“But what about the one in the car? I didn’t even have my purse with me, and I would have sworn that it was there.”

“Look, I’m not ruling out stress. When my…when my mom died, my dad thought he did so many things that he didn’t do. Once he left the car running and blamed me for it. He even wrote notes, like to-do lists, and then forgot he did it.” He caught another tear, wiping it away. “And you said the guy was kind of like a black blur?”

I nodded, sniffling.

“In class that one day you were drawing a dark figure. I think what’s happening is your subconscious is pushing through. The guy in the woods and in the car—it could be a memory.” A muscle popped in his jaw, but his eyes, so vividly blue they looked violet, were still incredibly soft. “You don’t know what happened to you. Someone could’ve been chasing you. The hallucinations could all be memories.”

“My reflection talking to me is a memory?” I blushed even though I’d told him about it.

“Like I said, some of it’s probably stress, and that’s nothing to be embarrassed about,” he said gently. “You’ve been through a lot, Sam. And you’re putting a lot of pressure on yourself to remember so you can help find out what happened to Cassie.” He paused, cupping my cheek. “Please. Please stop crying.”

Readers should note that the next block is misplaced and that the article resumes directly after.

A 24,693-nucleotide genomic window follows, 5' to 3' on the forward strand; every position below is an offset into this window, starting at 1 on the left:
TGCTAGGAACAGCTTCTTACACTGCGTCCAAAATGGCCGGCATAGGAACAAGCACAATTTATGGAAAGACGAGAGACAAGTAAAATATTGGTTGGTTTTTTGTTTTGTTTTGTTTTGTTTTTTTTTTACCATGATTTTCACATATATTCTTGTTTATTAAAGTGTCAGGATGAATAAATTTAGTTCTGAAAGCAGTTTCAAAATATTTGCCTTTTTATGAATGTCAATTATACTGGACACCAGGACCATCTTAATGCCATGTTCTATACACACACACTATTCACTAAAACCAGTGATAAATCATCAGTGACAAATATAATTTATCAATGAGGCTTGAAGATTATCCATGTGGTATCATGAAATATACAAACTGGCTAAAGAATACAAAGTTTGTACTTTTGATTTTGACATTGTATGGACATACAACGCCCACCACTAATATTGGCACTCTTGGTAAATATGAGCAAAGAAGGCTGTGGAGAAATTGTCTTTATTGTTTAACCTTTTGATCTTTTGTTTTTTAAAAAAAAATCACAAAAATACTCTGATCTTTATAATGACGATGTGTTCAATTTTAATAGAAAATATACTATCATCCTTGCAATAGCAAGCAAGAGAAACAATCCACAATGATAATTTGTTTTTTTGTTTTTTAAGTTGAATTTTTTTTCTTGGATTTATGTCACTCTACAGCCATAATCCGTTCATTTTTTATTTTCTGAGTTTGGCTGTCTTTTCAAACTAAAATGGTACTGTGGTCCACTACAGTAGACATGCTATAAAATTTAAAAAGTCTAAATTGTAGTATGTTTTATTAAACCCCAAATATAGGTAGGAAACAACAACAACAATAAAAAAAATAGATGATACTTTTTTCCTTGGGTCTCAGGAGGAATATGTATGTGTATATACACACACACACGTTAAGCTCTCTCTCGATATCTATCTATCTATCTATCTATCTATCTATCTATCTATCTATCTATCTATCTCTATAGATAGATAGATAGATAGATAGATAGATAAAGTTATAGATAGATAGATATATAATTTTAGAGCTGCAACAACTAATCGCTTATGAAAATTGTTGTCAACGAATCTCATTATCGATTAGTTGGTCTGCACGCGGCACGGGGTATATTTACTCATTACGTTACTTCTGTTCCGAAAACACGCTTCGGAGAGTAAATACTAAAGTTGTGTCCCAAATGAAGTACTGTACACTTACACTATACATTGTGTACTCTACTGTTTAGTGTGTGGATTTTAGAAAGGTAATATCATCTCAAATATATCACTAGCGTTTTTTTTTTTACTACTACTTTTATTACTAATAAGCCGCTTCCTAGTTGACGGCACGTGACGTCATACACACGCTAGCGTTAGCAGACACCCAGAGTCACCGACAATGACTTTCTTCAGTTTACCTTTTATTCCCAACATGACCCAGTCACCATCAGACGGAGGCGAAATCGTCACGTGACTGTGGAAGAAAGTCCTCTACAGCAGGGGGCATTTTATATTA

His softly spoken plea reached down inside me, clamping around my heart. I nodded, doing my best to stop my tears. It was hard, given how freaking perfect he was being about all of this.

“Thank you,” I finally said when the tears subsided, and he pulled his hand back. “I mean it. I don’t feel so…so crazy right now.”

A small grin tugged at his lips. “I’m happy to hear it.”

My chest fluttered again, and I rolled onto my back, taking deep, steady breaths. I’d told him about the vision with Dianna, and I wanted to know what that was about, but I knew better than to push it right now.

Carson also flipped onto his back. Several moments passed between us; the silence was soothing, not at all awkward. “You really think going up on the cliff would help?”

“Yeah,” I sighed, wiping my palms over my damp cheeks. “I think it might. Mrs. Messer keeps suggesting that I visit familiar places.”

“I can go with you,” he offered. “I know the layout pretty well. You used to know your way around there, too.”

I used to know a lot of things. Turning my head toward him, I smiled. “If you can…that would be great.”

“Would Del the Dick get mad?” One dark eyebrow arched mockingly.

Good question. I gave a lopsided shrug. “I don’t think so, but you shouldn’t call him that.”

Carson chuckled. “Do you care if he gets mad?”

My immediate response was on the tip of my tongue, but I squelched it and changed the subject. “I doubt my parents will let me out of the house this weekend, but maybe after school…”

“Whenever you want, just let me know.”

“I will.” I looked at him again, my eyes crawling across the broad cheekbones and parted lips. Part of me knew then that I would never grow tired of looking at him, but it was so much, much more than that. Carson made me feel normal—sane. That was worth more than anything I could ever say or do to repay him. “Thank you for coming by. I really mean it.”